As shown in FIG. 5, when the heat generation amount and the thermal efficiency are constant, the fuel amount Df is proportional to the output target value. In the case where the amount of air in the premixing section 7 is constant, when the fuel amount Gf become small, the air excess ratio increases and reaches a dilution limit, and the combustion becomes unstable. In such a case, the bypass air flow valve 12 is opened to increase the amount of bypass air flow Gab, thereby to lower the air excess ratio in the premixing section 7. At this time, the amount of air in the premixing section 7 is detected using the air flow sensors 31, 35, 33, 34, so that the air fuel amount can be controlled so that the air fuel ratio reaches a level very close to the dilution limit, whereby the emission of nitrogen oxides can be minimized. Further, when the fuel amount decreases, flame stabilization becomes insufficient and misfire is apt to occur, so that the amount of flame stabilizing fuel B is increased. This fuel is supplied around the stabilizers 40, 41.

As shown in FIG. 6, in this kind of combustor, it is known that as time lapses, an instability due to combustion occurs and a variation in combustion pressure takes place. Due to the construction of the combustor, the variation in combustion pressure becomes substantially equivalent to the variation in the amount of air flowing into each combustion section. Accordingly, in the case where the air flow sensors are arranged as in this embodiment, a variation in combustion pressure can be detected instantaneously. By controlling the amount of fuel so that the variation is suppressed on the basis of the detected signals of the air amounts, an active control becomes possible for the variation of the combustion pressure. As seen in FIG. 7, a detection signal of the detected air amount Ga is inputted into a dynamic model 80 to get an active fuel amount Gf.

Another embodiment of the invention is described hereunder referring to FIG. 8(a).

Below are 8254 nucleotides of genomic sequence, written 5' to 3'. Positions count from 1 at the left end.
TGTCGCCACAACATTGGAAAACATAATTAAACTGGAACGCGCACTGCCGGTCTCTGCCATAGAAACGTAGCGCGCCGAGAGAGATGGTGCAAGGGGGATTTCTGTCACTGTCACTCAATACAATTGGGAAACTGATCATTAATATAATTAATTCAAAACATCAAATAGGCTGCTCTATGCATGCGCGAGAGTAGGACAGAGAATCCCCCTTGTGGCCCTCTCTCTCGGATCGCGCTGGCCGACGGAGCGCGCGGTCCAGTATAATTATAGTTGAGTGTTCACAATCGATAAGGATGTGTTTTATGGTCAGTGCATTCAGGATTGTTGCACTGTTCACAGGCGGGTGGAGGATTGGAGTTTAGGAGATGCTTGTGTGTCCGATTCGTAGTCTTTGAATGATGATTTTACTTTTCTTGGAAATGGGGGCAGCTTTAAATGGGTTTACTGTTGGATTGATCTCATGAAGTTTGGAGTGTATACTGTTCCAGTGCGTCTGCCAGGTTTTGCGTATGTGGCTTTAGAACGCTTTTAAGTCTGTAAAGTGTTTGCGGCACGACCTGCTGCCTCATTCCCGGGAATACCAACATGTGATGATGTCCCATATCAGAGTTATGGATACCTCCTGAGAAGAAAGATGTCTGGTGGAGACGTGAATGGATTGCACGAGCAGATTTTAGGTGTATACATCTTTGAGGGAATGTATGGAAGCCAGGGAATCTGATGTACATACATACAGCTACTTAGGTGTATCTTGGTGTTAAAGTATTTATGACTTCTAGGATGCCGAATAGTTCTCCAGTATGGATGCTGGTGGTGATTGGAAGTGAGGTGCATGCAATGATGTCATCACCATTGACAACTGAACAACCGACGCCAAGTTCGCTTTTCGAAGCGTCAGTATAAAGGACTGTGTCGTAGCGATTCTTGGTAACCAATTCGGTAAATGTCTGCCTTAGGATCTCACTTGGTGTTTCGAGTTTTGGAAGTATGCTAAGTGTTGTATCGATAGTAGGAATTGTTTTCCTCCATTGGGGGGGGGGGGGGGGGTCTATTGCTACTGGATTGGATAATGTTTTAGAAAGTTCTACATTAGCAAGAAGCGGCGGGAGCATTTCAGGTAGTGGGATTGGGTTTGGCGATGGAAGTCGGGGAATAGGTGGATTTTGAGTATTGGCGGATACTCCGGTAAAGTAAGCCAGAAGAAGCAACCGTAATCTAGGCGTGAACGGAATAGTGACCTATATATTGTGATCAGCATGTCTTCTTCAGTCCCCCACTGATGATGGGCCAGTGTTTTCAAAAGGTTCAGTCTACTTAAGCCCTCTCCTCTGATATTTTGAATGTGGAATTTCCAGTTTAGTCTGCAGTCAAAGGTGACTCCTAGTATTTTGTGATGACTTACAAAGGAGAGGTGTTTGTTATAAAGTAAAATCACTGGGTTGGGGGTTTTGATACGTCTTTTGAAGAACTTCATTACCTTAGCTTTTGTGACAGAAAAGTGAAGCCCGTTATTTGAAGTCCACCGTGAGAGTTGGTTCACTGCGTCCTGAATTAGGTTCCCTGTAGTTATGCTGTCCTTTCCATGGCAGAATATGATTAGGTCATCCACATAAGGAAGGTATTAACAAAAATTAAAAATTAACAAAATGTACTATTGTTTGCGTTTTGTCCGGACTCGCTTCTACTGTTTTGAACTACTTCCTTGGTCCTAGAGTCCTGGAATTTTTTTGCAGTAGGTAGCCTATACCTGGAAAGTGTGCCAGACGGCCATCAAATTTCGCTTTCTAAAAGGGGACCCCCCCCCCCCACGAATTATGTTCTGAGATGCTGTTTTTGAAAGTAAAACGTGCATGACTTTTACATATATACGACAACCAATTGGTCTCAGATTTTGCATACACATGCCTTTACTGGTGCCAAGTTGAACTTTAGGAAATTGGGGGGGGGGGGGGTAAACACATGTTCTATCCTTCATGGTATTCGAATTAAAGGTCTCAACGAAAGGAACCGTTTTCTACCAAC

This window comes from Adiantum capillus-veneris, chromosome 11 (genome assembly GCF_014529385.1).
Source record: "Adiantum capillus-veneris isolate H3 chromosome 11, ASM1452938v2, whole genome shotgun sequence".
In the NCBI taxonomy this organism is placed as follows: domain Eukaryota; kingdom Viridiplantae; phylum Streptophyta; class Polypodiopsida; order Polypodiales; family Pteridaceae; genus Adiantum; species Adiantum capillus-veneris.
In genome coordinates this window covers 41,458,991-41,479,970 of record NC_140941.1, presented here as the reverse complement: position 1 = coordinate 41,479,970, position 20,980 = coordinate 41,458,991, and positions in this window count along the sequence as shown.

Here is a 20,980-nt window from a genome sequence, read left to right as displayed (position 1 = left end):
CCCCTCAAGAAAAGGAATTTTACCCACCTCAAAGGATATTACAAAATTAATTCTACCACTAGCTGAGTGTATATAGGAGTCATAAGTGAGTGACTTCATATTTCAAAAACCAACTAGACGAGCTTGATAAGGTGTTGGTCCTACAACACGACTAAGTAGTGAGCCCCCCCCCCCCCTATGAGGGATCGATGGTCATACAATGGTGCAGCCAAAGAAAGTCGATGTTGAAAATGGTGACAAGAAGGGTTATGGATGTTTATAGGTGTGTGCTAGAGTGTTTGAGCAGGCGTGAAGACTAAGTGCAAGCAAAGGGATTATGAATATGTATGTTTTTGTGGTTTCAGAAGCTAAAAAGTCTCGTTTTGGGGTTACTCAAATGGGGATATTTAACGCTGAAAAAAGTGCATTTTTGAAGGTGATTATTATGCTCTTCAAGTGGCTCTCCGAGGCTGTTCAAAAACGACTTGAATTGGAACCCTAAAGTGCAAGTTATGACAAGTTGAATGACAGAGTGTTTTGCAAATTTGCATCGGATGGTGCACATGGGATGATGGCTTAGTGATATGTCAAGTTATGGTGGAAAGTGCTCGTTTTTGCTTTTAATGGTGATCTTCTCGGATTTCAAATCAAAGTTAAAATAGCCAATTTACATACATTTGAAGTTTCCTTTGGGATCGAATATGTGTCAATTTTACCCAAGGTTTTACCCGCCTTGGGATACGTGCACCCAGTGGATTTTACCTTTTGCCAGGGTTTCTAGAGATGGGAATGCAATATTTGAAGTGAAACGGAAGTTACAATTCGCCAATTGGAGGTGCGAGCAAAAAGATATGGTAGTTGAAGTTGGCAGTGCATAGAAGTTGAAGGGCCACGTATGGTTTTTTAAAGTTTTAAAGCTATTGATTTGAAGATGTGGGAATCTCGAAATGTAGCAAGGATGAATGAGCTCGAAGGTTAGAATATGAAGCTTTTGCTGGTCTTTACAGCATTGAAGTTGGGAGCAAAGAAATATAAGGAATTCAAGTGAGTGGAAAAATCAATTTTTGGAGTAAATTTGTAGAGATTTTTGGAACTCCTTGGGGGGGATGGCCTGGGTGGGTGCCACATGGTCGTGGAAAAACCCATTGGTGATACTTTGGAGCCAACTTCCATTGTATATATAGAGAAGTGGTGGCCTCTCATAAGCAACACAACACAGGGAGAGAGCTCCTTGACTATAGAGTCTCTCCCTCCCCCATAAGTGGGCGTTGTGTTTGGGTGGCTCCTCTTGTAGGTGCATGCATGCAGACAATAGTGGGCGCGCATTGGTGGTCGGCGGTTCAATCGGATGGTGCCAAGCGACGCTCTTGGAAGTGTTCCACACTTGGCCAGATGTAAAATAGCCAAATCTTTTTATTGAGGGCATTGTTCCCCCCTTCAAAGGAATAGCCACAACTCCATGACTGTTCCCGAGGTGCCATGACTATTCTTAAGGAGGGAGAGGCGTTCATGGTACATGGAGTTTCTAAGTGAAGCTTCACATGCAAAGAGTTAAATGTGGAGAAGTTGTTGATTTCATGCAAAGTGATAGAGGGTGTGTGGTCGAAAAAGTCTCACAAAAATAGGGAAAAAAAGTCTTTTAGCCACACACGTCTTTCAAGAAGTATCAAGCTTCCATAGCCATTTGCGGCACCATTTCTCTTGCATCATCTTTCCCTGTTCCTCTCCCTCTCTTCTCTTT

In FIG. 8(a), showing a part of a gas turbine in which a control apparatus according to the invention is employed, a combustor 2 comprises a plurality of combustion sections, that is, a pilot section 120, a first premixing section 121, a second premixing section 122, and a third premixing section 123. Fuel which is controlled by a fuel flow regulating valve 94 is supplied to the pilot section 120. Both of the fuel controlled by fuel flow regulating valves 93, 95 and the air controlled by air flow valves 112, 113, each functioning as an air flow control valve, are supplied to the first premixing section 121. The air amount is measured by air flow sensors 103, 104 mounted adjacently at the upstream side of the air flow valve 112, 113.

The second premixing section 122 is supplied with fuel controlled by fuel flow regulating valves 92, 96 and air controlled by air flow valves 111, 114, each functioning as an air flow control valve, and the air amount is detected by air flow sensors 102, 105 mounted adjacently at the upstream side of the air flow valves 111, 114. The third premixing section is supplied with fuel controlled by fuel flow regulating valves 91, 97 and air controlled by air flow valves 110, 115, and the air amount is detected by air flow sensors 101, 106 mounted adjacently at the upstream side of the air flow valves 110, 115.

With this construction, air flow amounts Gal (in the pilot section 120), Ga21, Ga22 (in the first premixing section 121), Ga31, G32 (in the second premixing section 122), Ga41, Ga42 (in the third premixing section 123) in various local places of the combustor 2 are detected, and individually controlled. For example, as indicated by a solid line in FIG. 8(b), even in a case where optimum combustion is carried out when the air amounts at the various local places are distributed evenly over respective combustion sections at least, a conventional system is defective in that air amounts differ between the upstream side and downstream side of the air flow valve due to a difference between the valves themselves even in the same combustion section, as indicated by the broken line. However, in the present invention, the air amounts in the various local places are detected individually by the air flow sensors, and the operation amounts of the air flow valves can be corrected in the same manner as in the first embodiment in FIG. 1, so that the air amounts can be set very closely to the optimum distribution indicated by the solid line.

Further, another embodiment of the invention is described hereunder referring to FIG. 9.